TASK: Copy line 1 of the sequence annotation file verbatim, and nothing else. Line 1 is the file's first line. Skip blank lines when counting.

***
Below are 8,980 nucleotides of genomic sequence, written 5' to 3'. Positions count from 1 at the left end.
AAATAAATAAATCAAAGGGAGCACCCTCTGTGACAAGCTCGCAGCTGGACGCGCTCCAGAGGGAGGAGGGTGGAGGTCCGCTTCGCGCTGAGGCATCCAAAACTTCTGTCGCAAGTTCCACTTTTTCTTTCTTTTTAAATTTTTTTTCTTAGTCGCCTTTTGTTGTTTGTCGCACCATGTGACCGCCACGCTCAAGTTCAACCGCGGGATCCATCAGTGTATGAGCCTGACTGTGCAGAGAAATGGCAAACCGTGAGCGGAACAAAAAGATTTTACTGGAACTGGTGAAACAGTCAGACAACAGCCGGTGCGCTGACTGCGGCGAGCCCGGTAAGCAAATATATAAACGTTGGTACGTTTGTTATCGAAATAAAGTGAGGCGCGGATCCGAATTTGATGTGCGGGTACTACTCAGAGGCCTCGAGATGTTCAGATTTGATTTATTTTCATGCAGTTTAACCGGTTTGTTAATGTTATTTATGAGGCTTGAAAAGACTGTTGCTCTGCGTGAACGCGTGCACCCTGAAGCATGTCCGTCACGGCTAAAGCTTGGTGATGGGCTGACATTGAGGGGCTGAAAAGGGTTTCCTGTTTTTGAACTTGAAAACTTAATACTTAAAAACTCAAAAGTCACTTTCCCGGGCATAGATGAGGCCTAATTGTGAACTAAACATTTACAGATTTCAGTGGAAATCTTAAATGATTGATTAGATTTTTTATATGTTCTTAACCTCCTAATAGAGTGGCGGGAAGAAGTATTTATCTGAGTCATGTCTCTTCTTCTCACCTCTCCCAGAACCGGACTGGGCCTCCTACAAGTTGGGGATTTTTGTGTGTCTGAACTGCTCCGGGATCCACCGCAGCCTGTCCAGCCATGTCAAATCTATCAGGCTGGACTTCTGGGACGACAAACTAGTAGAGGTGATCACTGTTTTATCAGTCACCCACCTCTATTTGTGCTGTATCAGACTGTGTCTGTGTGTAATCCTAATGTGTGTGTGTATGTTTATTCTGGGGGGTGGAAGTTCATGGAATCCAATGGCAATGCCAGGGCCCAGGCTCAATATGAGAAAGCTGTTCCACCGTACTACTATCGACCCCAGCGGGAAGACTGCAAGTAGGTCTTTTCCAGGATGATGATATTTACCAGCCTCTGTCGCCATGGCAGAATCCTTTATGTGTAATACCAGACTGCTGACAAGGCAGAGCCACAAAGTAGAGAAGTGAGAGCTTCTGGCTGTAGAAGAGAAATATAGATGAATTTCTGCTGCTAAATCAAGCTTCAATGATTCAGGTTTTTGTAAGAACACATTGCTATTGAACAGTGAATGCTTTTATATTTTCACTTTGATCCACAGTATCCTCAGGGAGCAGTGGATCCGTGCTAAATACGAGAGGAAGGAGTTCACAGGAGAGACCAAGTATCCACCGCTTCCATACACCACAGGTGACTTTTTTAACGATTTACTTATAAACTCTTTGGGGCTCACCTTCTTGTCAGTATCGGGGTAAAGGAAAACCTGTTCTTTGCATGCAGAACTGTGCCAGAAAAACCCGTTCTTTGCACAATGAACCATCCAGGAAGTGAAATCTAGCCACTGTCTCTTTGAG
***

Below are 8,980 nucleotides of genomic sequence, written 5' to 3'. Positions count from 1 at the left end.